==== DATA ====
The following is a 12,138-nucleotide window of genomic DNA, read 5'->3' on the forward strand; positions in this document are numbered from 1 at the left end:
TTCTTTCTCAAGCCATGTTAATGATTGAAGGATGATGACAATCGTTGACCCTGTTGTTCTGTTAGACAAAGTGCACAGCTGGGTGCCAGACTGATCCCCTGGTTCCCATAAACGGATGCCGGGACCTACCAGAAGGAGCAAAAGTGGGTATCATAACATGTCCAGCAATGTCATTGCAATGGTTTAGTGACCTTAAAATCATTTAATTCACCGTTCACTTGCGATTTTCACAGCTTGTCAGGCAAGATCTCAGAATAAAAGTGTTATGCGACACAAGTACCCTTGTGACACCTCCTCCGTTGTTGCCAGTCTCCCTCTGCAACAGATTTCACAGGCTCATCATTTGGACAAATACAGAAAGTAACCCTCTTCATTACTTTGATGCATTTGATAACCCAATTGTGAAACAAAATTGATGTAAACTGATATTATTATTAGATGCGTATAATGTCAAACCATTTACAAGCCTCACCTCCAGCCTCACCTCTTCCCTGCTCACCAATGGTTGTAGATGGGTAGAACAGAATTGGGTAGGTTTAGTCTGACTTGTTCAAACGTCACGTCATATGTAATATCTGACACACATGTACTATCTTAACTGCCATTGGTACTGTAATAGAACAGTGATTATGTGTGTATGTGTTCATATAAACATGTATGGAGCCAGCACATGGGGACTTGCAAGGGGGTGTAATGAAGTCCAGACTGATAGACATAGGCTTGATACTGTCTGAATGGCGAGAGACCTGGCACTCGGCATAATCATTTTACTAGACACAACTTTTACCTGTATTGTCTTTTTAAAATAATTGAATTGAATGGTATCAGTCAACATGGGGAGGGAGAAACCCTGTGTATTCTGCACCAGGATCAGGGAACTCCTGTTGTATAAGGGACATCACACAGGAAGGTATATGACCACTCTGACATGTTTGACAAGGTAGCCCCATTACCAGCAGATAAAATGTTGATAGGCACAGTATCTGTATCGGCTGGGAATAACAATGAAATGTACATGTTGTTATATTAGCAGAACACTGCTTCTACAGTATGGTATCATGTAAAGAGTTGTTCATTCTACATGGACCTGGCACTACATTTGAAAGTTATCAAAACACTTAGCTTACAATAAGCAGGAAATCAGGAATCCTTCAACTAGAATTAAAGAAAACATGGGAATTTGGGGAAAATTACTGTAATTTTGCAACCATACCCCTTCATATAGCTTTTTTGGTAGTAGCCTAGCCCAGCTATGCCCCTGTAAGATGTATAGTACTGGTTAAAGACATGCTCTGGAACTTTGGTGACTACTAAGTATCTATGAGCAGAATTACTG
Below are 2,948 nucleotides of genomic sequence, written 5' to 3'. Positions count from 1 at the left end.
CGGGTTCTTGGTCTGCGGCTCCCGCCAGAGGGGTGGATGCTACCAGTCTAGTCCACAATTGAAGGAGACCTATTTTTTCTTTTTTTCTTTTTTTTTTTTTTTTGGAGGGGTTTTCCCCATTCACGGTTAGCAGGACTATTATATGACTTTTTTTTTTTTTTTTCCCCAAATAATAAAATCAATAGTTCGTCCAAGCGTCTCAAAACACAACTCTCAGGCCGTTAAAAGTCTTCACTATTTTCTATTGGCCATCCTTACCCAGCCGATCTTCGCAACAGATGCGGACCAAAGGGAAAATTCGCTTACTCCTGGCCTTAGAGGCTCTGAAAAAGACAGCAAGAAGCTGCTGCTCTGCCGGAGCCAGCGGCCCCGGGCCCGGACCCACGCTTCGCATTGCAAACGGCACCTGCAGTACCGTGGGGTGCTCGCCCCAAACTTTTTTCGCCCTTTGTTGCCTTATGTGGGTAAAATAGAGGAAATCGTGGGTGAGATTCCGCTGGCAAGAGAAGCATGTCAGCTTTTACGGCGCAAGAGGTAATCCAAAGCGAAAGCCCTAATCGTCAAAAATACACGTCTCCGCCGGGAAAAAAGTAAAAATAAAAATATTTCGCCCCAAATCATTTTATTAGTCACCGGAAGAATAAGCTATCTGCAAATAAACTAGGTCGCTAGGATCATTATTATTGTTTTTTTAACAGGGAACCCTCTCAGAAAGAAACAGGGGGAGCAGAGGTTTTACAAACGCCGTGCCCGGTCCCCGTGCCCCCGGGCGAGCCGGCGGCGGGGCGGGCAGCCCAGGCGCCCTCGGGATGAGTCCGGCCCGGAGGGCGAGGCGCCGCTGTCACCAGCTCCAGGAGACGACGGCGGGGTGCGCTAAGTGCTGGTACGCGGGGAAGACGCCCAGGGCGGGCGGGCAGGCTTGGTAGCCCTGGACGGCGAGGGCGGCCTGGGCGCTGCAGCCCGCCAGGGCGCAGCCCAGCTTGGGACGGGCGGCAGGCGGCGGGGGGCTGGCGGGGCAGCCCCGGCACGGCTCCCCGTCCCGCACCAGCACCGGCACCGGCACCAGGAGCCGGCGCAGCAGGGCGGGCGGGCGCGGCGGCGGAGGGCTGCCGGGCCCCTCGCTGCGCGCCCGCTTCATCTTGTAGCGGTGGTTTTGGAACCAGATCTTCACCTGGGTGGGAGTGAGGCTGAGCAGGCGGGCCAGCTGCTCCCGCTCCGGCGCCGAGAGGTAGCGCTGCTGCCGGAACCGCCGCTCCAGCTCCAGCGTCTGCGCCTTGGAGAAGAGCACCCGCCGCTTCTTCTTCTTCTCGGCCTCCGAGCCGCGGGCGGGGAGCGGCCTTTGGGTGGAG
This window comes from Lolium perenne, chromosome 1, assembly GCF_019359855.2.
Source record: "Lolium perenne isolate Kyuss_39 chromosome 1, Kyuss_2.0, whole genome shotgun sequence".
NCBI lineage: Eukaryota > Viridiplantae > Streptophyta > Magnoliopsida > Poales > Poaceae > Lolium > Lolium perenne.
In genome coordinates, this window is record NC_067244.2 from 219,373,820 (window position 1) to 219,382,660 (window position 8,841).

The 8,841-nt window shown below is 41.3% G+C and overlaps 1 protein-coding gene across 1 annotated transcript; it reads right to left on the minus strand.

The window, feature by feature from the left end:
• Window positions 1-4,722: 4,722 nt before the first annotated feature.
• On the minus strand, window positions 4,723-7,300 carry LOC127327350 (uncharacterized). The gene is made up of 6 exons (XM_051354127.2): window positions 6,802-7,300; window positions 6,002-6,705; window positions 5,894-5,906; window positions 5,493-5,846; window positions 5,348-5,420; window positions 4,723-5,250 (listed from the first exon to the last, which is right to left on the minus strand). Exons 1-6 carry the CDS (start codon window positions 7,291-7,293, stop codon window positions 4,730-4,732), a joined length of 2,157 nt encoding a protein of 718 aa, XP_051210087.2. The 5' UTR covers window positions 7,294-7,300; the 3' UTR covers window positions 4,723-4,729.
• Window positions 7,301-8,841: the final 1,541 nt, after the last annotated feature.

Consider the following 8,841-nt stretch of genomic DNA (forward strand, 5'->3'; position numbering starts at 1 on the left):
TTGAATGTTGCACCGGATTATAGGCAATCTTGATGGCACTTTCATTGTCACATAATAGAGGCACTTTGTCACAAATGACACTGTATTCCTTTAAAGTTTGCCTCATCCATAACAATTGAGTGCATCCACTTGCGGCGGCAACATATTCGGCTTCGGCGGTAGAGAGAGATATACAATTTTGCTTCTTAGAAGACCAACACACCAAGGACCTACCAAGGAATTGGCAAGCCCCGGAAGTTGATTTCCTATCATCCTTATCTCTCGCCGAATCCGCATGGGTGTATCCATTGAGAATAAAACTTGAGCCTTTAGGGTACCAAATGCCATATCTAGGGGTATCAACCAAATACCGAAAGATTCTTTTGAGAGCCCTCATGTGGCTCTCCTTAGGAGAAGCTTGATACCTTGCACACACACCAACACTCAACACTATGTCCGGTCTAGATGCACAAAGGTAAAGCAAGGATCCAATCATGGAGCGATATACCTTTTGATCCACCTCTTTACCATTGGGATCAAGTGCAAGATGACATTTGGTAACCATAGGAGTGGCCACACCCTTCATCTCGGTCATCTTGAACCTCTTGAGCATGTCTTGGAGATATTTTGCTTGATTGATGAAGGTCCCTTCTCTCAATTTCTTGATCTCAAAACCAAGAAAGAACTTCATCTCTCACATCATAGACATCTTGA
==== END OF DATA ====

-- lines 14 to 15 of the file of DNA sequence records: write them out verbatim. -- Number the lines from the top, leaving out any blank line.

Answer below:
Consider the following 8,841-nt stretch of genomic DNA (forward strand, 5'->3'; position numbering starts at 1 on the left):
TTGAATGTTGCACCGGATTATAGGCAATCTTGATGGCACTTTCATTGTCACATAATAGAGGCACTTTGTCACAAATGACACTGTATTCCTTTAAAGTTTGCCTCATCCATAACAATTGAGTGCATCCACTTGCGGCGGCAACATATTCGGCTTCGGCGGTAGAGAGAGATATACAATTTTGCTTCTTAGAAGACCAACACACCAAGGACCTACCAAGGAATTGGCAAGCCCCGGAAGTTGATTTCCTATCATCCTTATCTCTCGCCGAATCCGCATGGGTGTATCCATTGAGAATAAAACTTGAGCCTTTAGGGTACCAAATGCCATATCTAGGGGTATCAACCAAATACCGAAAGATTCTTTTGAGAGCCCTCATGTGGCTCTCCTTAGGAGAAGCTTGATACCTTGCACACACACCAACACTCAACACTATGTCCGGTCTAGATGCACAAAGGTAAAGCAAGGATCCAATCATGGAGCGATATACCTTTTGATCCACCTCTTTACCATTGGGATCAAGTGCAAGATGACATTTGGTAACCATAGGAGTGGCCACACCCTTCATCTCGGTCATCTTGAACCTCTTGAGCATGTCTTGGAGATATTTTGCTTGATTGATGAAGGTCCCTTCTCTCAATTTCTTGATCTCAAAACCAAGAAAGAACTTCATCTCTCACATCATAGACATCTTGA